Invited lecture in a series of Foundation Lectures at the University of Adelaide in 1984 and published in Australian Feminist Studies, vol. 1, no. 1, Summer 1985. Everything that I wrote that was published in Australian Feminist Studies — of which I was the founding editor 1985-2005 — was peer-reviewed. Taylor & Francis, publishers of Australian Feminist Studies since 1996, have granted permission for some of that material to appear here.
I would like to begin with two quotations. The speaker in each is the same: a young man who had gained esteem at his university by making improvements to some chemical instruments. In the first quotation he is speaking about his discoveries in a subsequent piece of research; in the second quotation he is speaking about the object that he made as a result of those discoveries. Here is the first.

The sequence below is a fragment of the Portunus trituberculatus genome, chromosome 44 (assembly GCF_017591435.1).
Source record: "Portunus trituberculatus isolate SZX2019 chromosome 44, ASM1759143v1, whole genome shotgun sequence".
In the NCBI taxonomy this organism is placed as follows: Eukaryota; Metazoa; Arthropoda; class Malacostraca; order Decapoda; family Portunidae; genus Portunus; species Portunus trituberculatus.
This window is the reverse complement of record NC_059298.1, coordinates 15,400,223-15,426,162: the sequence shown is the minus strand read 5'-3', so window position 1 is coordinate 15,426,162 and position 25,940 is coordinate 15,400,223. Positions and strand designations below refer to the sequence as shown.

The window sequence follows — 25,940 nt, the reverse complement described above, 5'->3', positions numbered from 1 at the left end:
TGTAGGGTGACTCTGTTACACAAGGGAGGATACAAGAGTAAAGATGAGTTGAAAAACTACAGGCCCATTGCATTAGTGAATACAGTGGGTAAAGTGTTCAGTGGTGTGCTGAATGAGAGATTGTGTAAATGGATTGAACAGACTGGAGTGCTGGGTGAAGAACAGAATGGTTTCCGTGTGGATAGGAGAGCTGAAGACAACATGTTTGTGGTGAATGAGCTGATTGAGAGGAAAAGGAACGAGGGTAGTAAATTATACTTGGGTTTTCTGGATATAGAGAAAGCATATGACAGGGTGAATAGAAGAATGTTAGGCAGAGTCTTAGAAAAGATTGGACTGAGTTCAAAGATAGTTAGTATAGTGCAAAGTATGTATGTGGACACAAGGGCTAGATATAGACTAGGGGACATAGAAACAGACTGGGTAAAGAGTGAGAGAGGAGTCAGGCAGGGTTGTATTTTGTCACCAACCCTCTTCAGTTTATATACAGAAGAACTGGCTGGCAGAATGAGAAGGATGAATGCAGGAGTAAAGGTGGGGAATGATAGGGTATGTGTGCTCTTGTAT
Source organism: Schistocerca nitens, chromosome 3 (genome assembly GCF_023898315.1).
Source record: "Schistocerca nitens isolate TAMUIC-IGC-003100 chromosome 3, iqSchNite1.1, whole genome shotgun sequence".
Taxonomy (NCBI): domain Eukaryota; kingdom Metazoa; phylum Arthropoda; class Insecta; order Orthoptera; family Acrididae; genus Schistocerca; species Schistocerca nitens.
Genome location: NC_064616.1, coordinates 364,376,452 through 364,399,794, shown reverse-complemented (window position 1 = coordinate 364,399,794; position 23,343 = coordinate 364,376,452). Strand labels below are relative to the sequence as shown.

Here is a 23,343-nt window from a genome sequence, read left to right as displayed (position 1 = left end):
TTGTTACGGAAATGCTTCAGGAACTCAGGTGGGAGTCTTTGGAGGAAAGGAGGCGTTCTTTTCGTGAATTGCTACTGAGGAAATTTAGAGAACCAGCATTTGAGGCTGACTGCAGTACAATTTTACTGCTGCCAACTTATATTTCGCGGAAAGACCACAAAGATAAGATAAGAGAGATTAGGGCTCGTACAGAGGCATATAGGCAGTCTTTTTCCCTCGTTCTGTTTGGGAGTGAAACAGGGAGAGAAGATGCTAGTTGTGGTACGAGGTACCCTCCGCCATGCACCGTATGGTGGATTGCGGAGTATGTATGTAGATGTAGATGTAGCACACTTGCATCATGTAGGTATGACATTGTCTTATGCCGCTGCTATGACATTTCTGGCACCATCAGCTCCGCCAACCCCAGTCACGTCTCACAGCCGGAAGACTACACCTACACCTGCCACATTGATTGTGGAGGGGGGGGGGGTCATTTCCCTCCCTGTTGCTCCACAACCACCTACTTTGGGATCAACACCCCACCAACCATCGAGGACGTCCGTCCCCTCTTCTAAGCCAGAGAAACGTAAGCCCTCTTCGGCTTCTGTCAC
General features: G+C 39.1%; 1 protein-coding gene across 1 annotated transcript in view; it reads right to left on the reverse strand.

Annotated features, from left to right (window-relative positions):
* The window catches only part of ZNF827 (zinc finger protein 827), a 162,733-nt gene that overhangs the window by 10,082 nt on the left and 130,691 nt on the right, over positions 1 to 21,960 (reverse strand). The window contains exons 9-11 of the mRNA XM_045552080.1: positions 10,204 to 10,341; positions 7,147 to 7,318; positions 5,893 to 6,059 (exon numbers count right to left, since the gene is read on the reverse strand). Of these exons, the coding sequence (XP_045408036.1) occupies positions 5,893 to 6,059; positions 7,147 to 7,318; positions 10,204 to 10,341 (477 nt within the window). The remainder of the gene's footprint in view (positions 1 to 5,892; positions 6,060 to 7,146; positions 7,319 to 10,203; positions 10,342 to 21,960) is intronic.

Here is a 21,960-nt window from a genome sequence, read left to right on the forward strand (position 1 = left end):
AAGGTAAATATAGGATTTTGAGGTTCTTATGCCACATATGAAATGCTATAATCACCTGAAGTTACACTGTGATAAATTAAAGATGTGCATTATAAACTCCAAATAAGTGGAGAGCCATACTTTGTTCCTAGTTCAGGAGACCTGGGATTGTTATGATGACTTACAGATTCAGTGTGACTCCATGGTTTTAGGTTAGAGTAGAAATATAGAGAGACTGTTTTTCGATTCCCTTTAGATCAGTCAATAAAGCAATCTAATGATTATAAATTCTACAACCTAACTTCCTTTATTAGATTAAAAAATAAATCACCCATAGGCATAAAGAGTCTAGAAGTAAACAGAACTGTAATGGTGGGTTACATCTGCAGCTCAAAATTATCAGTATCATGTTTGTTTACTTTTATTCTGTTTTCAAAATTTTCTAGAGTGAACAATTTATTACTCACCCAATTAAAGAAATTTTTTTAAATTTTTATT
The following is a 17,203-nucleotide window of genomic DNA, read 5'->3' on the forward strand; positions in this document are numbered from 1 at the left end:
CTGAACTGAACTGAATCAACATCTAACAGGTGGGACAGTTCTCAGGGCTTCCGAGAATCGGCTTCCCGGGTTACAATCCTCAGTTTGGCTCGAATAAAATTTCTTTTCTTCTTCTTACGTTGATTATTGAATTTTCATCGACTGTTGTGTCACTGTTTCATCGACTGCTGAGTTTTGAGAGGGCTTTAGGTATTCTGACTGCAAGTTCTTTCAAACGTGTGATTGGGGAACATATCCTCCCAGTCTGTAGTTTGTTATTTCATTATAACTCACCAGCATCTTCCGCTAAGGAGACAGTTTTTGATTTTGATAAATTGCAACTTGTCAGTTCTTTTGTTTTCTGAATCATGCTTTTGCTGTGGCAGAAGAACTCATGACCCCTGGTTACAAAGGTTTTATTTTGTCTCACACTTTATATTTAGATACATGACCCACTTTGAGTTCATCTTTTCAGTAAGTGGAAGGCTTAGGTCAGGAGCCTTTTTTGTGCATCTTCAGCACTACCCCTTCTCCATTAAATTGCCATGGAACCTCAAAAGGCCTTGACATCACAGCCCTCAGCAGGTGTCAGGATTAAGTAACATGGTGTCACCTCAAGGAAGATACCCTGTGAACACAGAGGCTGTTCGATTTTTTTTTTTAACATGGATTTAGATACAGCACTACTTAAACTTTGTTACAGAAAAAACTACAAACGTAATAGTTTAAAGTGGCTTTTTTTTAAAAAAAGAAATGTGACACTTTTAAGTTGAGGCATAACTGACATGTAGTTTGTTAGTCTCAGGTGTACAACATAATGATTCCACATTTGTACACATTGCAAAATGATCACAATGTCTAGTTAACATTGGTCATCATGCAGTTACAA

From the midst of this darkness a sudden light broke in upon me — a light so brilliant and wondrous, yet so simple, that while I became dizzy with the immensity of the prospect which it illustrated, I was surprised that among so many men of genius who had directed their enquiries towards that same science, that I alone should be reserved to discover so astonishing a secret … Some miracle may have produced it, yet the stages of the discovery were distinct and probable. After days and nights of incredible labour and fatigue, I succeeded in discovering the cause of generation and life; nay, more, I became myself capable of bestowing animation upon lifeless matter.
The astonishment which I had first experienced on this discovery soon gave place to delight and rapture … What had been the study and desire of the wisest men since the creation of the world was now within my grasp.
Here is the second quotation, from two years later in the narrative.